Meagan Robertson wanted to play football as a kid, but only boys were allowed on her school team.
Now, the Oklahoma State University Center for Health Sciences security dispatcher’s dream is coming true. For the past two years, Robertson has played offensive right tackle for the only full contact women’s professional football team in Oklahoma – the Tulsa Threat.
She first heard about the team during the Center of the Universe Festival in downtown Tulsa. The Tulsa Threat had a booth to recruit players and Robertson seized the opportunity to play.
“I grew up in a football town in Seminole and was raised to love the sport,” Robertson said. “I understood football but I was unable to play it and that was hard. Understanding the rules of the game made it easy to play when I finally got the chance.”
This year, Robertson was chosen as a standout player in the American division. She and three other Tulsa Threat All-Americans will play against players selected in the National division on Aug. 8 in Los Angeles. The All-American game will be played ahead of the league’s national championship game.
Because the team is player owned and operated, Robertson and the other three team members named All-Americans must pay to participate in the Los Angeles game, including hotel and airfare.
OSU-CHS Security officers have launched a raffle to help fund her trip and the Tulsa Threat has set up a gofund.me account to raise money. Raffle tickets are available in Matthews Bookstore and the security office. Prizes include a Threat gear basket, a $100 Visa gift card and a $50 Visa gift card. The gofund.me account can be found on the fundraising website.
At age 34, Robertson has said she plans to retire from the team after this season because it takes her too long to physically recover after a game.
“If I were 10 years younger, I’d still be going out there and playing,” she said. “But it just gets harder as you grow older.”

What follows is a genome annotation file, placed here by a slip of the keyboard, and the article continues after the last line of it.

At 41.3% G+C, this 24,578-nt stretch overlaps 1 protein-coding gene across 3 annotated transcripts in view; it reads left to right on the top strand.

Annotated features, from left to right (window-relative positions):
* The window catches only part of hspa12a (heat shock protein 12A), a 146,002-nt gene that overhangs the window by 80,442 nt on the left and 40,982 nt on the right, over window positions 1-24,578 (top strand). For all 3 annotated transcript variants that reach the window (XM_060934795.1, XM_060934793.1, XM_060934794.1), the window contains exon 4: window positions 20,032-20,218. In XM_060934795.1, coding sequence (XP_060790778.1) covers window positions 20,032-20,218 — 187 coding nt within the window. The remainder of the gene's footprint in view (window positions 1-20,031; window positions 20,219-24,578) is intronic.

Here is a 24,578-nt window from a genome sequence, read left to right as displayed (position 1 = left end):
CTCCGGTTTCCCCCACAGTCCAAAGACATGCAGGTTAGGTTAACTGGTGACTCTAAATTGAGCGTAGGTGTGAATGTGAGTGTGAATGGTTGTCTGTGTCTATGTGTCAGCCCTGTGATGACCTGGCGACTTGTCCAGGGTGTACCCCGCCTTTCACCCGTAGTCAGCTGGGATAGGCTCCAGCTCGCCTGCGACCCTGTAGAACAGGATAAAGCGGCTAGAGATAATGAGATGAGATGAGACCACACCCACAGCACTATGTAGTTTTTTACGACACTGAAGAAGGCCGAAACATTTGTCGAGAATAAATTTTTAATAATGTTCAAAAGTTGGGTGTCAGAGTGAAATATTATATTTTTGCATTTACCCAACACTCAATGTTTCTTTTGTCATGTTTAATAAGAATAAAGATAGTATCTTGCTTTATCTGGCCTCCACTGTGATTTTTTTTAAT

Robertson has four children - ages 1 to 17 years – and she wants summers to spend time with them doing their activities rather than at football practice. The team begins practicing in January three times a week and continues through the summer.
"This is a once in a lifetime opportunity for Meagan," said Dale Chapman, security and emergency operations manager for OSU-CHS. "Very few people get selected for a starting position on an All-American team. She has worked hard over the past years to become one of the best at what she does. She will be retiring her jersey this year and I could not think of a better way for her season to end."
As a member of the 40-team Women’s Football Alliance, the Tulsa Threat has joined other women’s professional tackle football teams in the U.S. that are breaking down barriers for women who wish to play football.
The Tulsa Threat is in its fifth year with about 30 players and two coaches. They play eight regular season games beginning in April. Home games are played at LaFortune Park and the team travels to Louisiana, Kansas, Missouri and Arkansas to play away games.
“Our offensive line did really well this season with an average of five or more yards gained on each play,” Robertson said.
She said she is proud of what she has accomplished as a member of the state’s only women’s tackle football team.
“Now I appreciate everything about football that I missed when I wasn’t able to play,” Robertson said.